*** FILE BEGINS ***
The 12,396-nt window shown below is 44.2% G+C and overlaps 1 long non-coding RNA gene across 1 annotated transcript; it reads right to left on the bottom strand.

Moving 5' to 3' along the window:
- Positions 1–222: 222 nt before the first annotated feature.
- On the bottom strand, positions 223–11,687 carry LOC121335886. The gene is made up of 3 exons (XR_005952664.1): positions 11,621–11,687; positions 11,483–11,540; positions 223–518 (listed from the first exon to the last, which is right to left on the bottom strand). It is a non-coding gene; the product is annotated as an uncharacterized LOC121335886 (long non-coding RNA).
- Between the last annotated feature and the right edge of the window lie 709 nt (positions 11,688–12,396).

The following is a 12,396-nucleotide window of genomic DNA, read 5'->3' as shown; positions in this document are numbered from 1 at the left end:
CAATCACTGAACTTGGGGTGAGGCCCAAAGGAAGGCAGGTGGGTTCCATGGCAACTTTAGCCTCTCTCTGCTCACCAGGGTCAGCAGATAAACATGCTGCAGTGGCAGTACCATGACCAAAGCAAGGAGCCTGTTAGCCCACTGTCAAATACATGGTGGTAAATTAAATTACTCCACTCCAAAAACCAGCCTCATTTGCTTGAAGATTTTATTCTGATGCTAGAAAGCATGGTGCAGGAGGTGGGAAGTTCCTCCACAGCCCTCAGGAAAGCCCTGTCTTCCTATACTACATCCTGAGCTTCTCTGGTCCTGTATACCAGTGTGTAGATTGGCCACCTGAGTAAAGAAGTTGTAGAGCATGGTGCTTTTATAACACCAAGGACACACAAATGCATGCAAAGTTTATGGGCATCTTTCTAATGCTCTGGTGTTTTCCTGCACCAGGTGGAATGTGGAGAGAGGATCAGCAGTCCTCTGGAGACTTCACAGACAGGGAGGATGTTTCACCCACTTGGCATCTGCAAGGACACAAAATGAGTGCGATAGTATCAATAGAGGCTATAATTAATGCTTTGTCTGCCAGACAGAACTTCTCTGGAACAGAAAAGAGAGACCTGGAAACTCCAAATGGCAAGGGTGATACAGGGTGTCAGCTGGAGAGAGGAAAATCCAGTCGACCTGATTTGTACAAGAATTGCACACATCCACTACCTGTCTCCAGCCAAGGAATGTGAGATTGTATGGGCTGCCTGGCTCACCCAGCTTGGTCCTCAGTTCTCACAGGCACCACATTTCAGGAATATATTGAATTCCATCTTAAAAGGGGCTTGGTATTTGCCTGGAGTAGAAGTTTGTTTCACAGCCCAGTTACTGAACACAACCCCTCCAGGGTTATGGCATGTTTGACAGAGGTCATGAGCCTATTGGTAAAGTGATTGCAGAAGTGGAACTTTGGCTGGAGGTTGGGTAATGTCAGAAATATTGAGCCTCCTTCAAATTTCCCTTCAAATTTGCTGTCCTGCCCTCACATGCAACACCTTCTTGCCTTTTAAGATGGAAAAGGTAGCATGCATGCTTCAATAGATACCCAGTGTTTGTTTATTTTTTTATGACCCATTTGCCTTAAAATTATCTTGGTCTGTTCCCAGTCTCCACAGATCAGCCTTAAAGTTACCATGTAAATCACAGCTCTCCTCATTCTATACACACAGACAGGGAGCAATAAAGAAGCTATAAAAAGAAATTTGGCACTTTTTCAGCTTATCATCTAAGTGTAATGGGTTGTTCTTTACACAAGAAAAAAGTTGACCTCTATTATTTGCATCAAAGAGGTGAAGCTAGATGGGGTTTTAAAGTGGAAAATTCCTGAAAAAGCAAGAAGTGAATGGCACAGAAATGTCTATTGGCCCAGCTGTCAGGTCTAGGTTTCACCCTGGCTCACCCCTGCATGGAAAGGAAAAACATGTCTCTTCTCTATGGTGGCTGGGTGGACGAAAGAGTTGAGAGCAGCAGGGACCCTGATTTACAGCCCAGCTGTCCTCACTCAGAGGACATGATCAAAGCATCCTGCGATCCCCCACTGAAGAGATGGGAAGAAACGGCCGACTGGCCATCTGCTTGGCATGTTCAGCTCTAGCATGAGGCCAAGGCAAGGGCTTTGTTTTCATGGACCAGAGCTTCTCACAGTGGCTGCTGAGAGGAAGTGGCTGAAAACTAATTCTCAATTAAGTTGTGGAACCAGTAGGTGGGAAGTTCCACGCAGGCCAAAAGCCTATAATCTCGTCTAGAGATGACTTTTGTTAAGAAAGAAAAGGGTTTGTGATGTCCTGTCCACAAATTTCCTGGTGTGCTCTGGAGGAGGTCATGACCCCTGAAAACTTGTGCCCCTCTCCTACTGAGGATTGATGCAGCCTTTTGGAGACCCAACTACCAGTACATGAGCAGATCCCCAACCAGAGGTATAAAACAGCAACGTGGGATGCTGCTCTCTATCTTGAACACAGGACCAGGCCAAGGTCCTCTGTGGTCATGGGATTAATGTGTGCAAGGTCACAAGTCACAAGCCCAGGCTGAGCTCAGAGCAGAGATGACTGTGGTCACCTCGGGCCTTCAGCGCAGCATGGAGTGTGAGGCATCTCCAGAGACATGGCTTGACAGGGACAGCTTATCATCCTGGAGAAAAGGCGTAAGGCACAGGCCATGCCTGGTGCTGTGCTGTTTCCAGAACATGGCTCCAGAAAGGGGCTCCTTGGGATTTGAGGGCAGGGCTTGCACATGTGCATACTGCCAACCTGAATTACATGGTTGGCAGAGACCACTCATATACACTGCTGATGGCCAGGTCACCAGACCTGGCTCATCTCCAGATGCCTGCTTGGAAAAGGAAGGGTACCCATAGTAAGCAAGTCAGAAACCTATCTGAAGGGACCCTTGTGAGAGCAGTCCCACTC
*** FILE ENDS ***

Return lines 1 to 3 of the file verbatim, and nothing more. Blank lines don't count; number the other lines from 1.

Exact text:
The 12,396-nt window shown below is 44.2% G+C and overlaps 1 long non-coding RNA gene across 1 annotated transcript; it reads right to left on the bottom strand.

Moving 5' to 3' along the window:
- Positions 1–222: 222 nt before the first annotated feature.